Lamborghini Diablos (after 1993), the Murciélago and from 2005
onwards Gallardo's have a system that allows the driver to raise the
front of the car about 2 inches (when driving at low speeds) to get
over obstructions on the road or driveway. Unfortunately this system
is a notoriously badly designed system. It is perhaps the greatest
failure in the design of Lamborghini cars and is the subject of
numerous discussions in Web forum discussion groups. A major
problem with this system is that the front Koni shocks (through
which oil is pumped into to rise the car) leak. There are
particularly prone to do so if they are "bumped" when the car is in
the raised condition. The oil pressure system puts out over 1500 PSI
to raise the car. The seals in the shocks simply are not designed
take this pressure.
To make matters worse Koni insists that these shocks are an OEM job
and will or cannot repair or replace them. The only current solution
is to purchase expensive new shocks from Lamborghini.
A number of people have tried to find a solution. The problem is
that the shocks themselves are almost impossible to open. The treads
are sealed with some kind of "locktight" cement. Some people I know
are working on a solution. Nothing yet!
- There is a second problem sometimes seen with the above front
lifting system. The symptoms are as follows: When the driver pushes
the switch to raise the car, the car rises fine to its maximum
and then immediately drops down again leaving the "raised car"
flashing on the dash. Further pressing the switch has no effect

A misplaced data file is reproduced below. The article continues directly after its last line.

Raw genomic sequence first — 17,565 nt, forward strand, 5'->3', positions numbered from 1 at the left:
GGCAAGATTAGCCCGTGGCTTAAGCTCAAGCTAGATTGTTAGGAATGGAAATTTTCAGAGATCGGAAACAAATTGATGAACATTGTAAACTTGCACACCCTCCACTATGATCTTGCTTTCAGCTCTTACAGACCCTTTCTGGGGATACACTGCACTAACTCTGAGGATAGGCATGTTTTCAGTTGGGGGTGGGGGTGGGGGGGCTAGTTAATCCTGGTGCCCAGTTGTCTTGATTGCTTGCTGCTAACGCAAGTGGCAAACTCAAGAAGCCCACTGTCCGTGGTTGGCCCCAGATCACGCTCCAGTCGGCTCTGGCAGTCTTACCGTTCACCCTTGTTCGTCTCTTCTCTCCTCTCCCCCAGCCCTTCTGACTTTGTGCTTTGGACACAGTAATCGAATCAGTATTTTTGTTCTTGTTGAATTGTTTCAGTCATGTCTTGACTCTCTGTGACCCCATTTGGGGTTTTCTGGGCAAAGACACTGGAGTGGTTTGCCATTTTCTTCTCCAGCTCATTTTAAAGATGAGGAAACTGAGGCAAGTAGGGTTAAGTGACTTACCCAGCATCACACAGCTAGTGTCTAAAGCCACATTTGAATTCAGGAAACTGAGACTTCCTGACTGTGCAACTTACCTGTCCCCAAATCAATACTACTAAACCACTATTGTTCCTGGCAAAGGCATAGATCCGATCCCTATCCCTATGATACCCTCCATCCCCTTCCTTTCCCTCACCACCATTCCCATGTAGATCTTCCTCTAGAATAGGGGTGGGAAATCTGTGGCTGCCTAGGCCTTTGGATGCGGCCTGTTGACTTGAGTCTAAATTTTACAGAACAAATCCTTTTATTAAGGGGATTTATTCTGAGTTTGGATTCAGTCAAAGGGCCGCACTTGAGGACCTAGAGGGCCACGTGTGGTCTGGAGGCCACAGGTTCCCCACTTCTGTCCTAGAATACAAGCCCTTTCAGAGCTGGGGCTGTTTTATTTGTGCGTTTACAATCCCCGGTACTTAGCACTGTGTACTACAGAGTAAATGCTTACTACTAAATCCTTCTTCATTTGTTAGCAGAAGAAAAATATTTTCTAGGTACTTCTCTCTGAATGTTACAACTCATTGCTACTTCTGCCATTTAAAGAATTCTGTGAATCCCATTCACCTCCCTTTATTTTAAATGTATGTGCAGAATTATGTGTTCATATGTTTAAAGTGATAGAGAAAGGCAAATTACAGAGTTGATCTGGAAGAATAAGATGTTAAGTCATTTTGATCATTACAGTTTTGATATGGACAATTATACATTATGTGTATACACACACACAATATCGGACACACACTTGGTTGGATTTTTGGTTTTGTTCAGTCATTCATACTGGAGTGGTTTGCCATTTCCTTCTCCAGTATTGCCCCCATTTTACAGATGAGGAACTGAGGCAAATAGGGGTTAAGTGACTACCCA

unless the car engine is turned off and then back on. In this
situation there are no shock oil leaks, the power steering oil
reservoir (see below) is full and the Koni error lamp beside the gear
shift is not flashing an error code. The cause of this problem
is tricky to diagnose. To do this it is first necessary to
understand how the front lifting system in these cars work.
The Koni Front Lifting System in a
- The front lifting system in Diablos (and the more recent cars) is
done by pumping power steering oil under very high pressure into two
specialized Koni shock absorbers in the front of the car. The
circuit diagram is shown in the following two diagrams.
|Fig 2 Diagram of oil
reservoir and Min/Max Switches
||Fig 3 Diagram of front air bleed
As can be seen in the above diagrams the oil for the front rising
system is pumped from the power steering reservoir through a valve
system to both front shocks. Even tough the same oil reservoir is used
by both the front lifting system and the power steering system they behave
quite separately. The same pump is used to pressure the oil in both systems
The onboard LIE computer carefully
monitors the oil pressure put out by the pump required to raise the car. This
goes from less than 20 Bar (~260 PSI) to over 100 Bar (~1500 PSI) as
the car is raised. You need this kind of pressure to raise
such a heavy car with such small hydraulic pistons (in the shocks).
To monitor the pressure there are two pressure sensors, a MIN
pressure and MAX pressure sensor switch. These are shown in Figure
4. They are clearly labeled in the steel block they are screwed
into. This assembly is located just above the gas tank in the side
compartment of the engine area. The Min switch has a adjustable
screw painted red. The Max switch screw is painted blue. These screws
should normally not be tampered with. They are factory set to set
the cutoff pressures for the front hydraulic lifting system and are very sensitive. A slight
adjustment of 5 degrees has a big effect see below.
The way the system works is as follows: The Min switch is a